Over 20 years ago one of my high school teachers said something to me that still rings in my ears. How do we respond to those who tell us they are considering becoming teachers? What messages do we send?

“But you could do so much more!”

I still remember standing there in my high school physics teacher’s classroom, momentarily frozen as those words echoed around the room.

His words weren’t a critique of my latest lab report, or the research paper I’d turned in. He wasn’t even criticizing the chaotic condition of my locker.

He was reacting to my declaration: “I’m going to college to major in secondary English education. I want to be a high school English teacher.”

“But you could do so much more,” he replied.

For a moment I found myself doubting my decision. Here was one of the heroes, the scientist-turned-teacher who had made physics–PHYSICS, of all things–something I enjoyed learning! I wanted to inspire future generations just as he had inspired me, only using Shakespeare and Hemingway, not the equation for velocity.

We all know it’s a challenge in education to attract bright, intelligent, motivated, passionate people to the field. I’ve heard students–even my middle schoolers—comment, “My parents say they’ll support just about any job I want to do, except teaching.” What’s worse: some of those statements have been made by teachers’ kids.

Yes, we work in a field where over 30% of new teachers leave within the first three years. We work in a field with high demands. The hours are long. The work can be frustrating and arduous.

But it is an amazing field, too. It is so wonderful to watch a struggling student suddenly experience the “light bulb” moment, when confusing new skills or concepts suddenly become clear. When I found a poem slipped under my door, written by a student who moved on from my classroom to high school, I smiled and proudly tacked that poem up by my desk. I tucked a letter written to me by one of my students in my briefcase. Writing in the third person, she penned: “She taught us how to think.”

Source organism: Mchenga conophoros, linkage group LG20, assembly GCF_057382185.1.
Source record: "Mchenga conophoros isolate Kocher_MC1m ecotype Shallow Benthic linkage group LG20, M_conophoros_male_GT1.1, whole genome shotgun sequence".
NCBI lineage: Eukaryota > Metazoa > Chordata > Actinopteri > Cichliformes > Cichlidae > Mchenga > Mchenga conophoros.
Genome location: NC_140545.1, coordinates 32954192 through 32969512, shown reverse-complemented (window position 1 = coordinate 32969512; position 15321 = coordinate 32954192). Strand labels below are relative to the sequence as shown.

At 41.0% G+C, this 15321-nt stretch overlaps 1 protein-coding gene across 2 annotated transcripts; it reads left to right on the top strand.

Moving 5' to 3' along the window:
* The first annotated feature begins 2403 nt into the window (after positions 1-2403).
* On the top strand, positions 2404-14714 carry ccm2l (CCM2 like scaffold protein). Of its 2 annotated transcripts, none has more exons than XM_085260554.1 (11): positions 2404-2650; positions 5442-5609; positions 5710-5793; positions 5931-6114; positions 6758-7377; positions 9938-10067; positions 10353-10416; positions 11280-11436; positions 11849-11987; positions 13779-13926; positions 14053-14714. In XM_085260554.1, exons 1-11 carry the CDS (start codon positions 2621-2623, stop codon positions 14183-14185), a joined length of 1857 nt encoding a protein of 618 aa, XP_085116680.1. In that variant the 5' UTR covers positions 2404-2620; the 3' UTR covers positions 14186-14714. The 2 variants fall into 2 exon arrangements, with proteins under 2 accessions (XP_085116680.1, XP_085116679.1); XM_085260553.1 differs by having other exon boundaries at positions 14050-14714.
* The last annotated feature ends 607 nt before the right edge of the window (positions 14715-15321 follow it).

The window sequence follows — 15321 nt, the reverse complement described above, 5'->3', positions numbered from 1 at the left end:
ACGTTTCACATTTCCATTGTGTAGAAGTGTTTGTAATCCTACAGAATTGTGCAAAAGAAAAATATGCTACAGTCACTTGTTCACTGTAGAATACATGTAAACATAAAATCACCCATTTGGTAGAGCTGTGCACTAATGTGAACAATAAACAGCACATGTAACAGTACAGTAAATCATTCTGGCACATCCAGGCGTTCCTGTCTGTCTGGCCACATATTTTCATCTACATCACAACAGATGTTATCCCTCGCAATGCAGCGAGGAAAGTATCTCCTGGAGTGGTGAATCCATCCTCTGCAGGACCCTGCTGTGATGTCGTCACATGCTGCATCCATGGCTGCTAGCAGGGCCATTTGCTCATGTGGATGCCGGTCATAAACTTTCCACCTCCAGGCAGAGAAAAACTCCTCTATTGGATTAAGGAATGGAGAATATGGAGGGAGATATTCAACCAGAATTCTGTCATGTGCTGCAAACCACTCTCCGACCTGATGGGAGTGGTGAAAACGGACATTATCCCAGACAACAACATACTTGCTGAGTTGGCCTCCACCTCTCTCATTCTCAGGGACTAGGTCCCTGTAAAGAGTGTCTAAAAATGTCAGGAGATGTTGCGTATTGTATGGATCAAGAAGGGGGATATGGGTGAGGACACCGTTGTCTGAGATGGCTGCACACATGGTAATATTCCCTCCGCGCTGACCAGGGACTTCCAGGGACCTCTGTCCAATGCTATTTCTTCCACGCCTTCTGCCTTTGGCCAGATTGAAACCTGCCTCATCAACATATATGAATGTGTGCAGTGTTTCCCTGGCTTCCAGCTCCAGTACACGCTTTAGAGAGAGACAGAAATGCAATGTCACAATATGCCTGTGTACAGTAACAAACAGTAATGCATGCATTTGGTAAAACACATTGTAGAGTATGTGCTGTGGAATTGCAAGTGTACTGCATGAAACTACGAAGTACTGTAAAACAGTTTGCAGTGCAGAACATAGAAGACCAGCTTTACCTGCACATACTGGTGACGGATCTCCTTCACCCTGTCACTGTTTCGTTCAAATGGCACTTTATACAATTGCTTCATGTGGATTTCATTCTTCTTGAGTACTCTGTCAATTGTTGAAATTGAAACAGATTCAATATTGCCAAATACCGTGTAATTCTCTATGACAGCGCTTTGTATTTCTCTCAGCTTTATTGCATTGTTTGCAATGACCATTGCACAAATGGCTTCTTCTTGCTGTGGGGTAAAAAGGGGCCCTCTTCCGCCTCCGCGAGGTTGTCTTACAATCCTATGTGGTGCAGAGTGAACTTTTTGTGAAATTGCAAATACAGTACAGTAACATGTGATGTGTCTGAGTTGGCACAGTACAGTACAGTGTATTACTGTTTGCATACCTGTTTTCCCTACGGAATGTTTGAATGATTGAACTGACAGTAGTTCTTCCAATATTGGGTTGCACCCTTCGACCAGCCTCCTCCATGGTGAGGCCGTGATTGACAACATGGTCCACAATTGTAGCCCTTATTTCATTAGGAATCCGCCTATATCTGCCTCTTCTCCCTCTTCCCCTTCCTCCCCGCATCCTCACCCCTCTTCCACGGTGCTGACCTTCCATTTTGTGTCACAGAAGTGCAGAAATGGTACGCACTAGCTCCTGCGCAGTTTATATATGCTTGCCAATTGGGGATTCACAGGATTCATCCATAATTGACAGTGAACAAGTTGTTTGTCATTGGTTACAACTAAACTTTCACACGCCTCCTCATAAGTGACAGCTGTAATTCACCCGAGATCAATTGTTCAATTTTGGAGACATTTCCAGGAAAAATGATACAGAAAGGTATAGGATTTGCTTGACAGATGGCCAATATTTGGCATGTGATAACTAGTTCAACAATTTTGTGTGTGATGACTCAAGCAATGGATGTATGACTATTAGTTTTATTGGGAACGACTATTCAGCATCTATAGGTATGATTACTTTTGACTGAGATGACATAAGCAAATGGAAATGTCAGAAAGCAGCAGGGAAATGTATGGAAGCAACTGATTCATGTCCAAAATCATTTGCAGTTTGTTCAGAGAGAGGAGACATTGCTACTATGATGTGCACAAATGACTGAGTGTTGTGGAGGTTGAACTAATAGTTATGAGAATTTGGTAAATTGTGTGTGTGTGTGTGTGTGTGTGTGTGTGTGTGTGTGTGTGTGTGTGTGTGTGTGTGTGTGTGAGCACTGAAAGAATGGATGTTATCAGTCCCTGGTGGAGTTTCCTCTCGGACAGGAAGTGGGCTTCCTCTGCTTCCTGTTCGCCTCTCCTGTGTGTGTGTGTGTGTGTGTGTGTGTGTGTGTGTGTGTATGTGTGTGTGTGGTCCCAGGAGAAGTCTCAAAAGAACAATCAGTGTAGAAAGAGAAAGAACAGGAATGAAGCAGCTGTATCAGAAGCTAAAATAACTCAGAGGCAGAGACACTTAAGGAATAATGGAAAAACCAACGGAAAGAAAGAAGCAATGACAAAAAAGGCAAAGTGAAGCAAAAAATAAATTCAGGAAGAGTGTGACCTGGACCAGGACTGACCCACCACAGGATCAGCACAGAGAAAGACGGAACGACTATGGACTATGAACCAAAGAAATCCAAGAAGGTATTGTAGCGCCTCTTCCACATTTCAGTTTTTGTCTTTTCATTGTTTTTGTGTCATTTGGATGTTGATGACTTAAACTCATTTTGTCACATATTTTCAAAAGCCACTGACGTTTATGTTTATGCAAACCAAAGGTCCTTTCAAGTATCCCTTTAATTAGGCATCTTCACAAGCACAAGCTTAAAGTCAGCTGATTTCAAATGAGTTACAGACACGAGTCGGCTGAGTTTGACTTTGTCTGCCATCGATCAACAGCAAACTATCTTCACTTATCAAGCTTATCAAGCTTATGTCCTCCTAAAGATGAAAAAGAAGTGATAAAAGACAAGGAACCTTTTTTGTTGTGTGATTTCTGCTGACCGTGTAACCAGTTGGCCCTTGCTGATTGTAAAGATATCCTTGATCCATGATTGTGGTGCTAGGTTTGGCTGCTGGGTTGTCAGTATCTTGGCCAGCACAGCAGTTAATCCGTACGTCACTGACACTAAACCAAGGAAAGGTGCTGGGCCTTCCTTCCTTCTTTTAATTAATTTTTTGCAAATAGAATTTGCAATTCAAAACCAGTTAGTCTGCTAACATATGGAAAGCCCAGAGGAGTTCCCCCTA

Every day, as I greet those faces coming into my door, some arriving with smiles, some looking serious, some with dark circles caused by allergies or asthma or poor sleep or worries, I remember that for the next class period, all of those faces are counting on me to help them become better writers, readers, speakers, listeners, and thinkers. It is a huge responsibility.

And that is exactly why we need passionate, compassionate, energetic, thoughtful, brave young people to enter the field, even if others feel they “could do more.”

I was fortunate to have several high school teachers I deeply respected, including my supportive English teacher, band director, and choir director. I marched off to college that fall for one of the biggest adventures of my life. I fell in love with the middle grades through my field experiences, watching the way my cooperating teachers balanced the social and emotional needs of preadolescents with academics and magically forged bonds that fostered learning. Twenty-three years later, I am still just as passionate–or maybe even more so–about teaching.

But those words have stuck with me. “You could do so much more.”

So I have. I have mentored new teachers. I became one of the first teachers in my school district to earn National Board certification, and I’ve helped support colleagues in their pursuit of certification. I’ve attended professional development sessions and taken the best ideas and put them into practice to benefit my students, and I’ve shared with my colleagues at local, state, and national conferences.

My teacher was right. I do so much more, because I can.

So when someone says to you, “I’ve been thinking about becoming a teacher,” pause for a moment. What is the “so much more” that you do? What is the “so much more” that this person can bring to teaching? What response can we give to support and encourage others in doing so much more for our students?


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